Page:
Monday, October 17, 2011

Data Protection Mode In Data Guard

Data Guard protection modes are simply a set of rules that the primary database must adhere to when running in a Data Guard configuration. A protection mode is only set on the primary database and defines the way Oracle Data Guard will maximize a Data Guard configuration for performance, availability, or protection in order to achieve the maximum amount of allowed data loss that can occur when the primary database or site fails

A Data Guard configuration will always run in one of the three protection modes listed above. Each of the three modes provide a high degree of data protection; however they differ with regards to data availability and performance of the primary database. When selecting a protection mode, always consider the one that best meets the needs of your business. Carefully take into account the need to protect the data against any loss vs. availability and performance expectations of the primary database

Data Guard can support multiple standby databases in a single configuration, they may or may not have the same protection mode settings depending on our requirements. The protection modes are 

1.) Maximum Performance  
2.) Maximum Availability    
3.) Maximum Protection      

1.)  Maximum Performance    This is the default mode, we get the highest performance but the lowest protection. This mode requires ASYNC redo transport so that the LGWR process never waits for acknowledgment from  the standby database for maximum performance.How much data we lose depends on the redo rate and how well our network can handle the amount of redo also known as transport lag. Even if we have a zero lag time we still will lose some data at fail-over time .

We can have up to 9 physical standby database in oracle 10g and 30 in oracle 11g and we will use the Asynchronous transport (ASYNC) with no affirmation of the standby I/O (NOAFFIRM). We can use this anywhere in the world but bear in mind the network latency and making sure it can support our redo rate .While it is not mandatory to have standby redo logs (SRL) in this mode, it is advise to do so. The SRL files need to be the same size as the online redo log files (ORL) .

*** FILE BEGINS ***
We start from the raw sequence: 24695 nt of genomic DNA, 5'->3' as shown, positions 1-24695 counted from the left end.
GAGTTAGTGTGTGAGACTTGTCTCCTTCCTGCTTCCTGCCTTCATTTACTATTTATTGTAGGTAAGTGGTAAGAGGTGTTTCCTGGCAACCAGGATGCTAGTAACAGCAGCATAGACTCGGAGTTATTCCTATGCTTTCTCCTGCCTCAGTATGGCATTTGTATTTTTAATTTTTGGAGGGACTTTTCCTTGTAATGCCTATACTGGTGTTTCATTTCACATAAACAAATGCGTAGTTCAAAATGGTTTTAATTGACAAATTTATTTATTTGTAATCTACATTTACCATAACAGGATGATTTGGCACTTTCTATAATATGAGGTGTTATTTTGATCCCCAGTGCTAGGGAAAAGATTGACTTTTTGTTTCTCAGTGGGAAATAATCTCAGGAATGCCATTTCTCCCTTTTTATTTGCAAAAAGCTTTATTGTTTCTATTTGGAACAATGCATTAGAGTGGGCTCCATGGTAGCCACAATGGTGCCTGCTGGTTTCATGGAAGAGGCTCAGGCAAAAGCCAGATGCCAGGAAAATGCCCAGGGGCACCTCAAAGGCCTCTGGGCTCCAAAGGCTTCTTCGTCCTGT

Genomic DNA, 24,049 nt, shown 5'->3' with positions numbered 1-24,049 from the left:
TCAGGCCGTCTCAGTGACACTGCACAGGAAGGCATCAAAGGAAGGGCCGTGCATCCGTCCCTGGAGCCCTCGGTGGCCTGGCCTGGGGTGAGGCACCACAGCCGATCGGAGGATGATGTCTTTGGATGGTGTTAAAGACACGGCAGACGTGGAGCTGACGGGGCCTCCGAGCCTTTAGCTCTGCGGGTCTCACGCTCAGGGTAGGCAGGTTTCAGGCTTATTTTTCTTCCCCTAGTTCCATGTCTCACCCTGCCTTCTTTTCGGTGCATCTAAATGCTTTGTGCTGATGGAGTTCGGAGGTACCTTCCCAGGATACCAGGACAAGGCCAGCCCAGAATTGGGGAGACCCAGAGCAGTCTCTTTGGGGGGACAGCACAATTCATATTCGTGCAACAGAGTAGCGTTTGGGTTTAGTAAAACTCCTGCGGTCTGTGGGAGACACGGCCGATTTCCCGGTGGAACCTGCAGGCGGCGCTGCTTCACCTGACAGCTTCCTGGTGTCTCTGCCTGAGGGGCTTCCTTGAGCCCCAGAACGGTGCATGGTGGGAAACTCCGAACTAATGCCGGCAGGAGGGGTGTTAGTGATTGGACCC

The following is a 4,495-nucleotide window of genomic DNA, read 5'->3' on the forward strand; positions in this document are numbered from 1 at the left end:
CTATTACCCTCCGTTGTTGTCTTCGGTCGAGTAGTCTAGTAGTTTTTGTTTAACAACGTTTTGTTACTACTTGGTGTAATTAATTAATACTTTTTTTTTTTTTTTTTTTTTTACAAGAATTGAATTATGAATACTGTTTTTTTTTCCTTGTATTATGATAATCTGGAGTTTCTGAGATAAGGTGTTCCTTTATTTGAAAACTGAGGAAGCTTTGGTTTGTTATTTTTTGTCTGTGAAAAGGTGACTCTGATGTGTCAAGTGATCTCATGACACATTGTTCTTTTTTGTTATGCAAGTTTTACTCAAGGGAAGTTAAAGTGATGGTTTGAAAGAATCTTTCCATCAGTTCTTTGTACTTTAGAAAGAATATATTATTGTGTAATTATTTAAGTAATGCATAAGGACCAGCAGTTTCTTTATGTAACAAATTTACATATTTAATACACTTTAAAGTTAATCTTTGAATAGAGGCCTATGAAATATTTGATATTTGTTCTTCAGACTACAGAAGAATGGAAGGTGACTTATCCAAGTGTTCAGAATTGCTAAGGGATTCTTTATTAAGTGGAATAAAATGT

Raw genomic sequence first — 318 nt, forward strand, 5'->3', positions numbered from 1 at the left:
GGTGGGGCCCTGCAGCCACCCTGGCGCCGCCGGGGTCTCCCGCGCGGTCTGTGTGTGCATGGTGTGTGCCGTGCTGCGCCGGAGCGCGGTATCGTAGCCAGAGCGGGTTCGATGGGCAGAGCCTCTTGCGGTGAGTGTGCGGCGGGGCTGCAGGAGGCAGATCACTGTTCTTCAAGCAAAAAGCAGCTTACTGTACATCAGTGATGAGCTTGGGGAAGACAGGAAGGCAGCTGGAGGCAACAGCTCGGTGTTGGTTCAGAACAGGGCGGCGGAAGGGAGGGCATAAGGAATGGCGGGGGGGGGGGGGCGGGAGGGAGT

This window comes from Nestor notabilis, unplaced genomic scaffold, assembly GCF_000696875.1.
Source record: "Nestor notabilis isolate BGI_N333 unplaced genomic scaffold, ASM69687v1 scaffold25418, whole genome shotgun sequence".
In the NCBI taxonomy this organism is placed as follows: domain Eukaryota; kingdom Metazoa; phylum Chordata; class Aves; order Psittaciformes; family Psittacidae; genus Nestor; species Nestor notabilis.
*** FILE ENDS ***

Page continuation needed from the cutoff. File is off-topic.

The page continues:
The following table describes the attributes that should be defined for the LOG_ARCHIVE_DEST_n initialization parameter for the standby database destination to participate in Maximum Performance mode. 
For example :   log_archive_dest_2='service=res ARCH  NOAFFIRM'        or
                       log_archive_dest_2='service=red LGWR ASYNC NOAFFIRM'

2.)  Maximum Availability   : Its first priority is to be available and  its second priority is zero loss protection, thus it requires the SYNC redo transport. This is the middle middle of the range, it offers maximum protection but not at the expense of causing problems with the primary database. However we must remember that it is possible to lose data, if our network was out for a period of time and the standby has not had a chance to re-synchronize and the primary went down then there will be data loss.

Again we can have up to  9 physical standby database in oracle 10g and 30 in oracle 11g  and we will use Synchronous transport (SYNC) with affirmation of the standby I/O (AFFIRM) and SRL files. In the event that the standby server is unavailable the primary will wait the specified time in the NET_TIMEOUT parameter before giving up on the standby server and allowing the primary to continue to process. Once the connection has been re-established the primary will automatically resynchronize the standby database.